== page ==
Hi,

If you were given, say: x-intercept of -4, y-intercept of -2, vertical asymptote x=2, and horizontal asymptote y=1. How do you find the equation for a rational function with these features?

Thanks in advance.

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- Apr 5th 2010, 01:01 PMHelloooRational Functions
Hi,

If you were given, say: x-intercept of -4, y-intercept of -2, vertical asymptote x=2, and horizontal asymptote y=1. How do you find the equation for a rational function with these features?

Thanks in advance. - Apr 5th 2010, 02:55 PMskeeter
- Apr 6th 2010, 03:25 PMHellooo
Thanks, but can you show the steps in how you reached the answer?

- Apr 9th 2010, 05:36 PMmr fantastic
The simplest model to use is $\displaystyle y = \frac{a}{x - b} + c$. Your job is to find the values of a, b and c using the given information. You will get an answer equivalent to

**skeeter**'s.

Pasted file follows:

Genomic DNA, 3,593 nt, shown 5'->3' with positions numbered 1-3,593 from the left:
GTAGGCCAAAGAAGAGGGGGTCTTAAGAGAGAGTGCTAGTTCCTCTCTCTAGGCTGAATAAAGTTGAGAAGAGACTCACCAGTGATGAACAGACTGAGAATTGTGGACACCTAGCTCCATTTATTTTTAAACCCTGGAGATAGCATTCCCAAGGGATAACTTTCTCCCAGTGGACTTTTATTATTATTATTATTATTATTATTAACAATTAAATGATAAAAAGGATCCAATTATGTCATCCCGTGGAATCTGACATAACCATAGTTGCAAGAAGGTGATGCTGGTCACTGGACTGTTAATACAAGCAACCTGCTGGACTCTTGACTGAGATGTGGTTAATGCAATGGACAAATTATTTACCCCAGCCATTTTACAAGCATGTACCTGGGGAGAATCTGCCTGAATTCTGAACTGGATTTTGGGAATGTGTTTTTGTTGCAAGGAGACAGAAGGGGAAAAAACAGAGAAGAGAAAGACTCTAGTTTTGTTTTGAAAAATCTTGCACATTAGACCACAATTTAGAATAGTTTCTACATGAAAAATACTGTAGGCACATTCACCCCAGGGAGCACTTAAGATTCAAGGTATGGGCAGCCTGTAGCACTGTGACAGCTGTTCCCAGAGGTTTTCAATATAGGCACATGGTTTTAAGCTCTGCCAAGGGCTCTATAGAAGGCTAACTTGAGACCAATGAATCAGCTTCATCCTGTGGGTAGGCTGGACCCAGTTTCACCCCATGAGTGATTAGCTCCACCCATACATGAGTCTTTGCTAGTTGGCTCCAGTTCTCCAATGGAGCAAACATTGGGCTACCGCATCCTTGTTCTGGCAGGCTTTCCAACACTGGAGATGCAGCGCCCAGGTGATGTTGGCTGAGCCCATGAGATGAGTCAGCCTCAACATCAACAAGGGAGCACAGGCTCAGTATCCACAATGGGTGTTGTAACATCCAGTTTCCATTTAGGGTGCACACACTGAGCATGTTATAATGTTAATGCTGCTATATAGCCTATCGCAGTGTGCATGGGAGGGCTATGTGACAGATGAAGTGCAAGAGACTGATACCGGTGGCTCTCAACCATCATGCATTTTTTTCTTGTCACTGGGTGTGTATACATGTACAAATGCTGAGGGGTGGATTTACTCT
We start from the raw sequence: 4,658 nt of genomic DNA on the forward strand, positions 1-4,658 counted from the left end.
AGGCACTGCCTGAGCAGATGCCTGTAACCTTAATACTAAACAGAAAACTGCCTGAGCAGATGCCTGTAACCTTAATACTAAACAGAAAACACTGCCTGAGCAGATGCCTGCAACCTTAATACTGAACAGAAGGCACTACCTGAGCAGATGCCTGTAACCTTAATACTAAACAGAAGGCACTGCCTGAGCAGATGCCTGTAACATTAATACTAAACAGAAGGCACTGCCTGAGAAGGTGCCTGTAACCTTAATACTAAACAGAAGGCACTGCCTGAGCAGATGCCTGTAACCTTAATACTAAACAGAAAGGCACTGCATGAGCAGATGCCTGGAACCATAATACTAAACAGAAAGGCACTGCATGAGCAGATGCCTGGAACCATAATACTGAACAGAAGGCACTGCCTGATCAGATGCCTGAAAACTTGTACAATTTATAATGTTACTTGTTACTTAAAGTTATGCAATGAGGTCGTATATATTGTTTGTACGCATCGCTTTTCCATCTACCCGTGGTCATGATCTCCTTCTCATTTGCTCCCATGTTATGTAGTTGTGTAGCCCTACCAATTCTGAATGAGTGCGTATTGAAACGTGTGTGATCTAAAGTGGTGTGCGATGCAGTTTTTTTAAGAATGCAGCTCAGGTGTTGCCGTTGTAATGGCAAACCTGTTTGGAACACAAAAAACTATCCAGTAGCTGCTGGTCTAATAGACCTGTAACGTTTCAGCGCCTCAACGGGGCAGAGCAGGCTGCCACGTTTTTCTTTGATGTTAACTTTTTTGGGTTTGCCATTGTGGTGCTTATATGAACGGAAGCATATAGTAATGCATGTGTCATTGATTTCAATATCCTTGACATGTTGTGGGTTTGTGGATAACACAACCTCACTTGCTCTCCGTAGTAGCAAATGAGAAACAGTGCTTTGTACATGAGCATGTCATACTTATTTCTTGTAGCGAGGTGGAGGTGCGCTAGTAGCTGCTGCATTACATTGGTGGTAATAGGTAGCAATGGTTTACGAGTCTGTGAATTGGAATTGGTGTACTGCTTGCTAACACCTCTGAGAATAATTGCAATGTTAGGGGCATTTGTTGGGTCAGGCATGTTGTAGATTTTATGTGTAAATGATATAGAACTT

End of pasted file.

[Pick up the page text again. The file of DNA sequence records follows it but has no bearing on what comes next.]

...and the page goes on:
In fact, the only information required is vertical asymptote x=2, horizontal asymptote y=1 and y-intercept of -2. The information x-intercept of -4 can be used to check your answer. - Apr 9th 2010, 07:33 PMAllanCuz
To supplement to Mr. Fantastic's information: horizontal asymptotes occur in the numerator and vertical asymptotes occur in denominator. If you recall a function cannot cross an asymptote (always in the case of vertical, most times true in the case of horizontal). Which means that the function cannot be a certain value there.

Thus, if a vertical asymptote of 2 exists we must have (x - 2) in the denominator.

Also recall that at the x-intercept y = 0, thus we must have (x+4) in the numerator because our x-intercept of -4 makes this equation 0.